Explaining how LeBron’s new max contract limits the Lakers’ trade options

Well, that was the end of the pay cut that LeBron James accepted.

James agreed to a two-year, $104 million maximum contract with the Lakers on Wednesday, according to multiple reports. The deal includes a player option for 2025-26 and a no-trade clause, meaning James has complete control over his future from now on.

If James accepts his maximum salary of nearly $50 million, the Lakers would be slightly above the $188.9 million they command in the second division. His agent, Rich Paul of Klutch Sports, “is planning to discuss with Lakers general manager Rob Pelinka the possibility of accepting $1 million or more below the maximum” to keep the Lakers below the second division, according to ESPN’s Adrian Wojnarowski.

Either way, the Lakers’ proximity to the second apron will greatly limit how they can fill out their roster around James and Anthony Davis.

Teams above the first or second platform can’t acquire players via sign-and-trade, can’t recoup more salary in a trade than they send, and don’t have access to the non-taxpayer mid-level exception. The Lakers would have to shed nearly $25 million in salary without recouping any money to get far enough below the first platform to use the $12.8 million non-taxpayer mid-level exception. (In other words: DeMar DeRozan probably isn’t coming home.)

Teams higher than the second division are subject to all of those restrictions and more. They can’t add salaries in trades, they can’t send cash in trades and they can’t even receive players in return when they sign and trade their own free agents elsewhere. They also can’t use preexisting trade exceptions and they can’t trade first-round picks seven years from now.

All of these restrictions apply after the transaction, so the Lakers could add contracts in a trade as long as they don’t take in more salary than they send out and finalize the deal below the second line. Between D’Angelo Russell ($18.7 million), Rui Hachimura ($17 million), Gabe Vincent ($11 million) and Jarred Vanderbilt ($10.7 million), they have plenty of contracts that could combine to take on a larger salary and still remain below the second line after the fact.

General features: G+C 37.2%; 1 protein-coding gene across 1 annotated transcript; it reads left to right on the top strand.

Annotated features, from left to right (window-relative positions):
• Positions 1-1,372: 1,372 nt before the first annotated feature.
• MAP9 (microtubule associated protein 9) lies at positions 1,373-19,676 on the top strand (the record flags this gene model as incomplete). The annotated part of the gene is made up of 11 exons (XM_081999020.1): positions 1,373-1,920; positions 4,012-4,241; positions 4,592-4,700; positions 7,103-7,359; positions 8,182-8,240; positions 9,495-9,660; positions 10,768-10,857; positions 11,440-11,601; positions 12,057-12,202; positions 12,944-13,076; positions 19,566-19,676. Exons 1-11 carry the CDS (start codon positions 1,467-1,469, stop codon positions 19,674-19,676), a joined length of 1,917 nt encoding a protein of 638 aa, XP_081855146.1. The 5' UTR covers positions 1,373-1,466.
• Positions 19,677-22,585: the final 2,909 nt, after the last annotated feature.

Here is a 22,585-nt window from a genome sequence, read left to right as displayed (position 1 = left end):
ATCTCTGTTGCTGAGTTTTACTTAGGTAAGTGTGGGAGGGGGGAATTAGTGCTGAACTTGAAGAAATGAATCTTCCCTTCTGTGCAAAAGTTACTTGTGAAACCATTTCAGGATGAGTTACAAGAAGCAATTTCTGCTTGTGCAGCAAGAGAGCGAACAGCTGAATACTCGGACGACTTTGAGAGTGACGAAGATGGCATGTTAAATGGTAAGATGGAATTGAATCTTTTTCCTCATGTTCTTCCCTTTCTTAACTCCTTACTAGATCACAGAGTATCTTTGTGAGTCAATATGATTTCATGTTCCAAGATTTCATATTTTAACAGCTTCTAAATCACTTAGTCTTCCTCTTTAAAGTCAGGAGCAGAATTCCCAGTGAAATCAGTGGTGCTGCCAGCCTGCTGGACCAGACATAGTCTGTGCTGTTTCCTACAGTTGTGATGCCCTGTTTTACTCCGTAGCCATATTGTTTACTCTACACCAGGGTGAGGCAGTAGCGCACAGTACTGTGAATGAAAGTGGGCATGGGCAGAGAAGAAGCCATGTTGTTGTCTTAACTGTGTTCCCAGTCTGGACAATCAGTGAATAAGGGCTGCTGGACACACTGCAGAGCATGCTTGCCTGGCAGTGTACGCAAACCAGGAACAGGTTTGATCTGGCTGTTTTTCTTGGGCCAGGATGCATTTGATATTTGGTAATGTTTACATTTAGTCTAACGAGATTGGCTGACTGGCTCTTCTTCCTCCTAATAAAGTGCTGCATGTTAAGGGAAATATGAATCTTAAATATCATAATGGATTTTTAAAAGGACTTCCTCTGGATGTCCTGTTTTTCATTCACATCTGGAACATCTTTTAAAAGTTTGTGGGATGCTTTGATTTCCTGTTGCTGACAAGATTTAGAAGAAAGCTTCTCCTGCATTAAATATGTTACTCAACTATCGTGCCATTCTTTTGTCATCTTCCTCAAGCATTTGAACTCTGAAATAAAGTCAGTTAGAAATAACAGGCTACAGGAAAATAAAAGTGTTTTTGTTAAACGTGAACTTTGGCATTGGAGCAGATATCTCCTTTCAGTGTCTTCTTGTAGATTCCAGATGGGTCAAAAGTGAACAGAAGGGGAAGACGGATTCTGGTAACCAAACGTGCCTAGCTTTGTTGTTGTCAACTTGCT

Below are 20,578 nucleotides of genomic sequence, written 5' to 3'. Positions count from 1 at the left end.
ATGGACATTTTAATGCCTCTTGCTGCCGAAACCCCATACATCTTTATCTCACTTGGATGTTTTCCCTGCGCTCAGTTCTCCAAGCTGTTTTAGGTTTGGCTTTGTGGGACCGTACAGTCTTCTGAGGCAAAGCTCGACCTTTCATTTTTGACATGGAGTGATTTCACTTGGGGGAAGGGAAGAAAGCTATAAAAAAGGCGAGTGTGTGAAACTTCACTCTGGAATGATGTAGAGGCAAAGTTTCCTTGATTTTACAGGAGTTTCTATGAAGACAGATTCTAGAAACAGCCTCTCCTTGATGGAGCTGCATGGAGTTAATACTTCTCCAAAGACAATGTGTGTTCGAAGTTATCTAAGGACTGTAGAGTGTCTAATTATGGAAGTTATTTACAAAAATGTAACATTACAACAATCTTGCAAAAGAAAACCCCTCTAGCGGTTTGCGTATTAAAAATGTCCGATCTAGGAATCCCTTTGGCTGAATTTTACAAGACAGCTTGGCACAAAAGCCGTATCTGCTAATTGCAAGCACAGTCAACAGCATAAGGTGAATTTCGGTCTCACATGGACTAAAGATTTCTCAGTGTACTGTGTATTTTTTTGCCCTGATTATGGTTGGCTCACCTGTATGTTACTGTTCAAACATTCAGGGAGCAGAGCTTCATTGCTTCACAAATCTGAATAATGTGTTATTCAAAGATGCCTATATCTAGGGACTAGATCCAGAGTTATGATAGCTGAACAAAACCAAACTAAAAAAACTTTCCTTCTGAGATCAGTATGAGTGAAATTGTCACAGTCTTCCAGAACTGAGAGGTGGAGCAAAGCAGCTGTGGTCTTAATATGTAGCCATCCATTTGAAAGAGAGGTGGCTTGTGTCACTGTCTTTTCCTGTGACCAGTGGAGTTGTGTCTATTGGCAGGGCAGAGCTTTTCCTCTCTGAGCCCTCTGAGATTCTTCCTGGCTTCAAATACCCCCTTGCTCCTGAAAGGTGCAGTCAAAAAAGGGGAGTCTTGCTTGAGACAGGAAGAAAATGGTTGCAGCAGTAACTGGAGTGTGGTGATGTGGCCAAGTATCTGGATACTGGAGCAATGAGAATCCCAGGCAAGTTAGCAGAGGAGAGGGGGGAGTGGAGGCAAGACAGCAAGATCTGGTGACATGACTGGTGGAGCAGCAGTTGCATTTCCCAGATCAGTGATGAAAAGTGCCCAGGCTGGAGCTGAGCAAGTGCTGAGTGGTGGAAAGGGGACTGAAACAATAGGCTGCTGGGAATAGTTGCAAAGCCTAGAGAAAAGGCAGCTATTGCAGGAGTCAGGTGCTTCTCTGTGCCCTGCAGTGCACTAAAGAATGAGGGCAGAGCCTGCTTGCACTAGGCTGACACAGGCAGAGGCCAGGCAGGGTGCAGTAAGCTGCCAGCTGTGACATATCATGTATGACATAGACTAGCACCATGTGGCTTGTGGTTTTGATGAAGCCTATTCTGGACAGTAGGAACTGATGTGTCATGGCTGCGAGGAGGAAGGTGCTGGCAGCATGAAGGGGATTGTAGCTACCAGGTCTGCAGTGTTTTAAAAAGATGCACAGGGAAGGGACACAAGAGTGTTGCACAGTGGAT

Recently, Portland Trail Blazers forward Jerami Grant emerged as one such possibility. He’ll make $29.8 million this year, so the Lakers would have to either sell Russell and Hachimura together or one of the two to Vincent/Vanderbilt on a smaller contract (Christian Wood, Jaxson Hayes and Cam Reddish would work). However, they’d have to stay far enough below the second line after the trade to be able to add a minimum contract or two down the road.

If they traded Russell, Vincent and Wood ($32.7 million total) for Grant, they would be about $2.4 million short of the second line after the deal if James takes his full max salary. That would leave them enough room to add a minimum-salary contract ($2.1 million), but they couldn’t fit two. The math gets even more complicated if they traded Russell for Hachimura, Vincent for Vanderbilt, or Wood for Hayes or Reddish.

It would be easier for the Lakers to add Cam Johnson, who is making just $23.6 million this season. If they traded Russell and Vanderbilt for him, they would have nearly $5.3 million on the second line and only one roster spot to fill. They would have just enough wiggle room to use the taxpayer-funded MLE ($5.2 million) and remain on the second line, though they would have limited flexibility from there.

Lakers general manager Rob Pelinka has… He repeatedly lamented How the NBA’s new collective bargaining agreement ties teams’ hands in terms of trades. While willing to include draft picks in “the right deal,” other teams “are aware” of the restrictions the Lakers face and are “eager to take advantage of the Lakers if they come asking for a deal,” according to Bleacher Report’s Eric Pincus.

No one should fault James for taking his full maximum salary (or near-maximum, if he takes a small pay cut to keep the Lakers below the second line). The Lakers put themselves in this position by signing so many deals last summer with second-year player options, which Russell, Wood, Hayes and Reddish all picked up this offseason.

However, they now find themselves tied hand and foot due to the new CBA’s trade rules. That will make it much more difficult for Pelinka to find a legal, cap-friendly trade that would improve his championship prospects in the short term.

Unless otherwise stated, all statistics through NBA.com, PBP Statistics, Glass cleaning either Basketball reference. All salary information via Spotrac and information on the salary cap through Real GM.

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